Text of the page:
Re: Kinesthetic Learning
I disagree with the fundamental idea that there are separate means of learning. The categories that you've mentioned are artificial constructs that are in reality parts of the the whole learning system. I think that what's important is to not have conflicting information between what is seen and the resulting lasting image or picture and what is heard from some form of descriptive analysis of mechanics and movement and what's experienced by feeling. All of this experiential information must be congruent and at some point our actualization of this comes together in a way that goes from unconscious incompetence to conscious incompetence to conscious competence and finally evolves into unconscious competence. Then, at some point, it becomes both conscious and unconscious mastery at higher and higher levels.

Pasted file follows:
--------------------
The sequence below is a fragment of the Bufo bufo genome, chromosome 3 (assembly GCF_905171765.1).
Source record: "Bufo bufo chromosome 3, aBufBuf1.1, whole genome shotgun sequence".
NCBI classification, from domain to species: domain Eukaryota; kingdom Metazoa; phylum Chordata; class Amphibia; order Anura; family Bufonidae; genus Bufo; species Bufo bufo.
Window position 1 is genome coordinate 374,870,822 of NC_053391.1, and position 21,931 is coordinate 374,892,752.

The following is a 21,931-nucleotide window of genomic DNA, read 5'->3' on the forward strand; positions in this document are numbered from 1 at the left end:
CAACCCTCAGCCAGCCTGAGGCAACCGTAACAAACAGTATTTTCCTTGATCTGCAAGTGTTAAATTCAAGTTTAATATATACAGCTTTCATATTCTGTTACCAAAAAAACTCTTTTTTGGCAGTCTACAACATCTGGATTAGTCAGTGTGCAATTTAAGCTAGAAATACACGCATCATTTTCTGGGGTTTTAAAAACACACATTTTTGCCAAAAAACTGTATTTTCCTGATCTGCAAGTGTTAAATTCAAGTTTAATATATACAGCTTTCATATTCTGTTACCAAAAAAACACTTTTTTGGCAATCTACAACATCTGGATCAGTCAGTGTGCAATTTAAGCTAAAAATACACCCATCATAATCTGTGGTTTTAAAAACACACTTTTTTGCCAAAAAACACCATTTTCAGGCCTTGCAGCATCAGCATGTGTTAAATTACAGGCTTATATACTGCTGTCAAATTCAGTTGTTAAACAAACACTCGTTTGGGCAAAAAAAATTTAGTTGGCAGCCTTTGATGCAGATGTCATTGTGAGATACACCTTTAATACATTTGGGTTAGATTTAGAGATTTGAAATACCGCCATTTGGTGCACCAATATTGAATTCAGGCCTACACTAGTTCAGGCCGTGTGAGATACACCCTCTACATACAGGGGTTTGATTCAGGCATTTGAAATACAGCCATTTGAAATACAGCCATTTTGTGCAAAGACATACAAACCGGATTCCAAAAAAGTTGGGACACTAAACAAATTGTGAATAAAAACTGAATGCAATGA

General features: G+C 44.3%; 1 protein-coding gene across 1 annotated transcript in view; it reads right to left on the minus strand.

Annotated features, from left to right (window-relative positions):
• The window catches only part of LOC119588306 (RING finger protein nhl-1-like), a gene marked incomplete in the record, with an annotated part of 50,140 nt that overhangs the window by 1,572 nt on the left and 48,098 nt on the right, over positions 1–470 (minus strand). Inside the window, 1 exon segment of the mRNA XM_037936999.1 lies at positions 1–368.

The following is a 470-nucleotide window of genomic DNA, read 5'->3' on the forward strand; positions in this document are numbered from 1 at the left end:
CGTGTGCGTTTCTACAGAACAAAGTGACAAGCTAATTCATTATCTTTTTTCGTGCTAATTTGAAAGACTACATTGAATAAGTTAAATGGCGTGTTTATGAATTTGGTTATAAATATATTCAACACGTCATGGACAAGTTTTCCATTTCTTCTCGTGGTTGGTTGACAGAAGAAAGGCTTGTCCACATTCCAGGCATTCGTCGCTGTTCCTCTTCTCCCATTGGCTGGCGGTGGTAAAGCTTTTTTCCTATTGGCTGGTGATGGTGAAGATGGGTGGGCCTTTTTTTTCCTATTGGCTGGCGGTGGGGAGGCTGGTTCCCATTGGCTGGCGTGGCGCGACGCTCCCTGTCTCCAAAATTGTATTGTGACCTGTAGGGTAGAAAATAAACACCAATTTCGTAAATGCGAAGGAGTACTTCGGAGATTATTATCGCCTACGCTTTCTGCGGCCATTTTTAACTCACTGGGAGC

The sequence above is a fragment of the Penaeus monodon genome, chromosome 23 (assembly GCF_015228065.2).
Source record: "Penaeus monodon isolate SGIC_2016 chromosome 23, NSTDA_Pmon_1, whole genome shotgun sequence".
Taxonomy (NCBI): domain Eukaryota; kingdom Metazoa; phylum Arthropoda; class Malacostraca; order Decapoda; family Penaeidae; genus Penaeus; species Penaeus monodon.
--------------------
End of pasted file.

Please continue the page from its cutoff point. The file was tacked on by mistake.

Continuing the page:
The Japanese traditional shu, ha, ri fits this model as well as the most often used method of training "mind/body" movement known as Gestalt learning theory, or "whole, part, whole" training.
I'm most likely bungling this by trying to keep it as short and concise as possible. There's lots more that can be said about this important topic, and should be by people that know way more about it than I do.